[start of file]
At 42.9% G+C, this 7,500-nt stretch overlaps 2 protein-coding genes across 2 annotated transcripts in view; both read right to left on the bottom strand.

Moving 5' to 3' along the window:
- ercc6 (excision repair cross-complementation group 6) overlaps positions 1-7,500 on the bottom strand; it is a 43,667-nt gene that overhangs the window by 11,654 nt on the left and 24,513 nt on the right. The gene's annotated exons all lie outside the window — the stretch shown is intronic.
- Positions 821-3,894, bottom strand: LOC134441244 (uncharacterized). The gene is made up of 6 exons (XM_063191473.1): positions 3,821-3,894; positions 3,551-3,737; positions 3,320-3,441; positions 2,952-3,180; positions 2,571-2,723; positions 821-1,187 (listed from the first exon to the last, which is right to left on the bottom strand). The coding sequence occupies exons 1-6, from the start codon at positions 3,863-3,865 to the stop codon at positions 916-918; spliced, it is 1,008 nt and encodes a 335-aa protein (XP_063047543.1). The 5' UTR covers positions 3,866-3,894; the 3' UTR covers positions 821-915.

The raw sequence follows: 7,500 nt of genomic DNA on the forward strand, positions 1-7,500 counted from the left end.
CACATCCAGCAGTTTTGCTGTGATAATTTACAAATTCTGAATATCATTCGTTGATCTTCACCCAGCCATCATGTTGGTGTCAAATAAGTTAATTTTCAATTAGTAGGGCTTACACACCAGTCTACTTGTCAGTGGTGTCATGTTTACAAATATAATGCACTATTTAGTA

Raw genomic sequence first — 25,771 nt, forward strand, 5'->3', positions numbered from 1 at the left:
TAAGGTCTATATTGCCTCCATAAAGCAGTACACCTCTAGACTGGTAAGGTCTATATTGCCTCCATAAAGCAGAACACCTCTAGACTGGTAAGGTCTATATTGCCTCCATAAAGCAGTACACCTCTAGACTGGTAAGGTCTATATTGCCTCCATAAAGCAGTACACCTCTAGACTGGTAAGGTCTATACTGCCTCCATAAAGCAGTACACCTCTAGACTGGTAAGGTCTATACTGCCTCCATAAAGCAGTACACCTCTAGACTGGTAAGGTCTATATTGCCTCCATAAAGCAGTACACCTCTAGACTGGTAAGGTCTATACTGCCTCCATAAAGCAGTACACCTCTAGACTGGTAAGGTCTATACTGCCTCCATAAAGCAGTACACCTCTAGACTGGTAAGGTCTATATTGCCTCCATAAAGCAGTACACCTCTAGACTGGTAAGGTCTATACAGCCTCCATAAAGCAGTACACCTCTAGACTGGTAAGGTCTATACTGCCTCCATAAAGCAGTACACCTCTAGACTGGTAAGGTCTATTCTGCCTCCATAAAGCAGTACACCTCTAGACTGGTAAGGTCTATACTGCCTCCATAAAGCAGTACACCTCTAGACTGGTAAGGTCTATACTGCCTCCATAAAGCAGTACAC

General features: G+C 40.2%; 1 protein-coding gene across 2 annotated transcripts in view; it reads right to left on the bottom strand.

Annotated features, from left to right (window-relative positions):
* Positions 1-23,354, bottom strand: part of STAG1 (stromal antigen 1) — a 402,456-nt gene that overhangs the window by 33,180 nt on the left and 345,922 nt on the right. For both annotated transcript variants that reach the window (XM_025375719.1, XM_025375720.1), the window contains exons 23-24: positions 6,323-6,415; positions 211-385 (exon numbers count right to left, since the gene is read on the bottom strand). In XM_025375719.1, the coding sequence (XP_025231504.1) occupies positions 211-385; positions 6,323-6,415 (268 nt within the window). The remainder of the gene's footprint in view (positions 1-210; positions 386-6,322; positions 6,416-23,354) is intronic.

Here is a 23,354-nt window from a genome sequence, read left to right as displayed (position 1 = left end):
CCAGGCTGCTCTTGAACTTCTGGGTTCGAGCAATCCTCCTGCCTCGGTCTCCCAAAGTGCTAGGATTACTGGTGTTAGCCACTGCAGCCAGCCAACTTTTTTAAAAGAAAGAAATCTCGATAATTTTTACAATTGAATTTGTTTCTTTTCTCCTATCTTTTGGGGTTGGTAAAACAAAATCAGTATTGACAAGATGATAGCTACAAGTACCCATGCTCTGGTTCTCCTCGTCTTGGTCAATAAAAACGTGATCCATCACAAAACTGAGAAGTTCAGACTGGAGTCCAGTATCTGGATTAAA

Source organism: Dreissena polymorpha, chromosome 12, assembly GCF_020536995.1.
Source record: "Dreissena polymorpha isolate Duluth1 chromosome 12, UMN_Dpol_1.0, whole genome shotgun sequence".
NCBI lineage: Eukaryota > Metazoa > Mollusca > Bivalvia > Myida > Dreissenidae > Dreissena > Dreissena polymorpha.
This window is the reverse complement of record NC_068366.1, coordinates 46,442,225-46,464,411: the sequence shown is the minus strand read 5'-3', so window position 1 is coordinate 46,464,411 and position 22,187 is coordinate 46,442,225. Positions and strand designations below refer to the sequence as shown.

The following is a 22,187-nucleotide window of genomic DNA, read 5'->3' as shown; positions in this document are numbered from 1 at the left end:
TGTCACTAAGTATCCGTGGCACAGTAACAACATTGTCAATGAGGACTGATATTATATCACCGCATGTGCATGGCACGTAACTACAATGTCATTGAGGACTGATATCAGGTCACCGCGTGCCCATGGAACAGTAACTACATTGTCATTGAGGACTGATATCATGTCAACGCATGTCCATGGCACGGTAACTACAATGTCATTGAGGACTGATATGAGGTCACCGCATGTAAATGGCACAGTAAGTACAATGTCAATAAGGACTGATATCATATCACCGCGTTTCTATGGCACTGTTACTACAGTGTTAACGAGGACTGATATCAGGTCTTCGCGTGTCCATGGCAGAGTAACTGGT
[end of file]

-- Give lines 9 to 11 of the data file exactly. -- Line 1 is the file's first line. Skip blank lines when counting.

General features: G+C 40.2%; 1 protein-coding gene across 2 annotated transcripts in view; it reads right to left on the bottom strand.

Annotated features, from left to right (window-relative positions):
* Positions 1-23,354, bottom strand: part of STAG1 (stromal antigen 1) — a 402,456-nt gene that overhangs the window by 33,180 nt on the left and 345,922 nt on the right. For both annotated transcript variants that reach the window (XM_025375719.1, XM_025375720.1), the window contains exons 23-24: positions 6,323-6,415; positions 211-385 (exon numbers count right to left, since the gene is read on the bottom strand). In XM_025375719.1, the coding sequence (XP_025231504.1) occupies positions 211-385; positions 6,323-6,415 (268 nt within the window). The remainder of the gene's footprint in view (positions 1-210; positions 386-6,322; positions 6,416-23,354) is intronic.